Jesus’ acceptance and love caused in her great compunction that led to their second encounter, recorded in Luke’s gospel:
And a woman in the city, who was a sinner, having learned that he was eating in the Pharisee’s house, brought an alabaster jar of ointment. She stood behind him at his feet, weeping, and began to bathe his feet with her tears and to dry them with her hair.
This encounter was an encounter of tears and remorse. Mary could not bring herself to face Jesus, but “stood behind him… weeping.” She could not bring herself to stand before Jesus, but remained “at his feet.” But in this encounter, Jesus not only pronounced her forgiven but affirmed her gift for loving:
I tell you, her sins, which were many, have been forgiven; hence she has shown great love.
Today’s gospel lesson brings us to their third encounter, an encounter of gratitude and love. (The earlier encounter was of tears and remorse; this one, of gratitude and love.) Gratitude for Jesus’ acceptance of her – he knew all about her and still accepted her – and love because Jesus had forgiven her: “Therefore, I tell you, her sins, which were many, have been forgiven; hence she has shown great love.”
Were we to have adults preparing for Baptism, and were we to have a years’-long catechumenate process to help them prepare, “the anointing at Bethany” would help give words to the hopes we might have for these men and women. I can imagine us saying to them: “We hope you know that, no matter what the past has been, yet God ‘is about to do a new thing.’ We hope that, though in the past there may have tears and remorse, now you will know gratitude and love. We hope you know how much Jesus loves you. We hope that you let yourself love him in return. We hope you know that, though the woman in today’s gospel lesson is named ‘Mary,’ yet she is really you. Like Mary, you have been drawn to Christ – there is something about him that touched you. Like Mary, Jesus’ love and acceptance of you may have led to compunction, and possibly tears and remorse. Like Mary, you have come to a place of gratitude for what Jesus has done, and maybe you, like Mary, are filled with love for him. Which is why you want to be a member of Christ’ Body and are coming to be Baptized”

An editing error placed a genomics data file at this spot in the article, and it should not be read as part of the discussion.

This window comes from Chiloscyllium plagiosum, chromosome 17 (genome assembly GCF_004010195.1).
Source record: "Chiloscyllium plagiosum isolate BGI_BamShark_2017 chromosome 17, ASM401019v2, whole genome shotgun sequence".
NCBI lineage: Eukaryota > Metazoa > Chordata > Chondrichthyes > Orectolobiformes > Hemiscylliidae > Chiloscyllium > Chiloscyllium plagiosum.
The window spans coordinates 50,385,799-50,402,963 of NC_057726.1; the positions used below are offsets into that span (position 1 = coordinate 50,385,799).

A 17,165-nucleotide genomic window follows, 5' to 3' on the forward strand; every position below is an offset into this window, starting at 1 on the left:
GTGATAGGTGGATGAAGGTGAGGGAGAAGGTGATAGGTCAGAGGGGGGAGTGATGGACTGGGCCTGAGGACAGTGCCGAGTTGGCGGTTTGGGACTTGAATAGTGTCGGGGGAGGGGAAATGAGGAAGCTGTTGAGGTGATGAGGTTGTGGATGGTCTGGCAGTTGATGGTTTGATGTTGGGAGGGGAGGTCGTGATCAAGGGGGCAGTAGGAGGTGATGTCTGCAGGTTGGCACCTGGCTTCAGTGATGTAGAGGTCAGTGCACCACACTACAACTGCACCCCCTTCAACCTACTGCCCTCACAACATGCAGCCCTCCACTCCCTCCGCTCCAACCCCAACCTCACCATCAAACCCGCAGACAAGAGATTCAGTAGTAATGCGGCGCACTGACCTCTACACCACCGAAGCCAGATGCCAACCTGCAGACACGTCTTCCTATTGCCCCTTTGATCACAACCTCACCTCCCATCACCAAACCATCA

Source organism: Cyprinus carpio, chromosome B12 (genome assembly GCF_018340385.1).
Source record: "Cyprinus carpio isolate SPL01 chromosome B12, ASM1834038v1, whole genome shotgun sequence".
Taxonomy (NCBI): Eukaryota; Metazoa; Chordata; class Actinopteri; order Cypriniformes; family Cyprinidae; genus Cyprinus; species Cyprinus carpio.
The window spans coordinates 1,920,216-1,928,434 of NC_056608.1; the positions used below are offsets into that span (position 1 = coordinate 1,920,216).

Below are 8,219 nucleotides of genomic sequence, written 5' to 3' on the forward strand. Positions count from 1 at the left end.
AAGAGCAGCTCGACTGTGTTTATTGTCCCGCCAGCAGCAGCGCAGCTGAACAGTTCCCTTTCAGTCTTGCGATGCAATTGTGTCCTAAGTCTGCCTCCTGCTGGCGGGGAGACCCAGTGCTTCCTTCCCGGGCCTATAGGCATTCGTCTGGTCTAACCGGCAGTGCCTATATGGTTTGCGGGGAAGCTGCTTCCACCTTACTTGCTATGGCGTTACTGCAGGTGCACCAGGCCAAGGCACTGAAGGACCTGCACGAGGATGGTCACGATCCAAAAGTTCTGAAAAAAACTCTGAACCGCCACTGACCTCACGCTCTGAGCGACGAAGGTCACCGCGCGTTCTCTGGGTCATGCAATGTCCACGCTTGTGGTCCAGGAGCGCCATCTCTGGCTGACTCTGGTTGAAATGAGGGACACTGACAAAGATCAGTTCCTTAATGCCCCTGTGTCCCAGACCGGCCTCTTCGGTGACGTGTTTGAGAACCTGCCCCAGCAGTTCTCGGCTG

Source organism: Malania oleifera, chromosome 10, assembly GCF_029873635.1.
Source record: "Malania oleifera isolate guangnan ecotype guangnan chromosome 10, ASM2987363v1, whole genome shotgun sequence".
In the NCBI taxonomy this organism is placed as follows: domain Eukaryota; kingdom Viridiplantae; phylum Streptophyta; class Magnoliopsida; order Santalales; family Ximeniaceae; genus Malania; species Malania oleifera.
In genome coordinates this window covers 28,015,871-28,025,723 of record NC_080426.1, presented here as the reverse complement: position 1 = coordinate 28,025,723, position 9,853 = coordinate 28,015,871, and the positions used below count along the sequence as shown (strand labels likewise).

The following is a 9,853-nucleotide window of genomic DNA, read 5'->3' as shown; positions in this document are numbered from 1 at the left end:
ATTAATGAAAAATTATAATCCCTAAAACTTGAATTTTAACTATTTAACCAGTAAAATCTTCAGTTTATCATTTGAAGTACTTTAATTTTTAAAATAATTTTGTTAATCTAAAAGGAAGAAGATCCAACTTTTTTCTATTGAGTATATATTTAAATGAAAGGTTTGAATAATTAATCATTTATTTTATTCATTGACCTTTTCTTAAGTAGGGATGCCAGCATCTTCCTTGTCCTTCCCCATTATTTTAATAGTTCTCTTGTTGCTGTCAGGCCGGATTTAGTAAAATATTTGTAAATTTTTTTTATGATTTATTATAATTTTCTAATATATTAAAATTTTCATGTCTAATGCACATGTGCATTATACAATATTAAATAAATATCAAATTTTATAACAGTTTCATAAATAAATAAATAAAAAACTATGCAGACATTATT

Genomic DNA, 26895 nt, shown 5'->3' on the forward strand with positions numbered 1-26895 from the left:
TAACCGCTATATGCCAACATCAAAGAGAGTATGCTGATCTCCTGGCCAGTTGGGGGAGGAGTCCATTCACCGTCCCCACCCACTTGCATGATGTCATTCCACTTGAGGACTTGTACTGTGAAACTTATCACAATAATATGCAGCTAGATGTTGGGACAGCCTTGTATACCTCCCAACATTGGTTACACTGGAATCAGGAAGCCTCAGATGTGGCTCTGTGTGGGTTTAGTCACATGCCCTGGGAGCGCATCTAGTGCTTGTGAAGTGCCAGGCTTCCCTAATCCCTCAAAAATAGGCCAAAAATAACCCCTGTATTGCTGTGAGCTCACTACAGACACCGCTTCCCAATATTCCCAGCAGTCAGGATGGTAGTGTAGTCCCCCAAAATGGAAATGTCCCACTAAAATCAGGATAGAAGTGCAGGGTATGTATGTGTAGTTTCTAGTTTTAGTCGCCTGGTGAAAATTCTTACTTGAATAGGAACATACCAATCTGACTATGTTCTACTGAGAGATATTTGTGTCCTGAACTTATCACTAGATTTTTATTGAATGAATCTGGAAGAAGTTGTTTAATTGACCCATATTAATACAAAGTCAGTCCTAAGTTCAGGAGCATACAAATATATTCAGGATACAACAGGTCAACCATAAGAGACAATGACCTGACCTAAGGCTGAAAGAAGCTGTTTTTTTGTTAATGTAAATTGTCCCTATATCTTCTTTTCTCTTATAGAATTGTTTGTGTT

The hopes we might express to the men and women preparing for Baptism are really hopes for ourselves. For it is in initiation rites – such as Baptism – that we express who we are, what we desire, and who we hope to become.
I wonder, what about you? Who would you say you are? What do you desire. Who do you hope to become? I have a hunch that as we, like Mary, let ourselves be drawn to Jesus, our encounter with Jesus will be similar to hers. If we let ourselves, we will see his kindness and gentleness, his humility and dignity. We will see that he in no way judges but accepts us. We will know his forgiveness and love, and we will love him in return. And we will discover that we, like Mary, are great lovers. Having met Jesus, having known his love – having been flooded with his love! – we cannot help but love others in return. Which our broken, fallen world so desperately needs.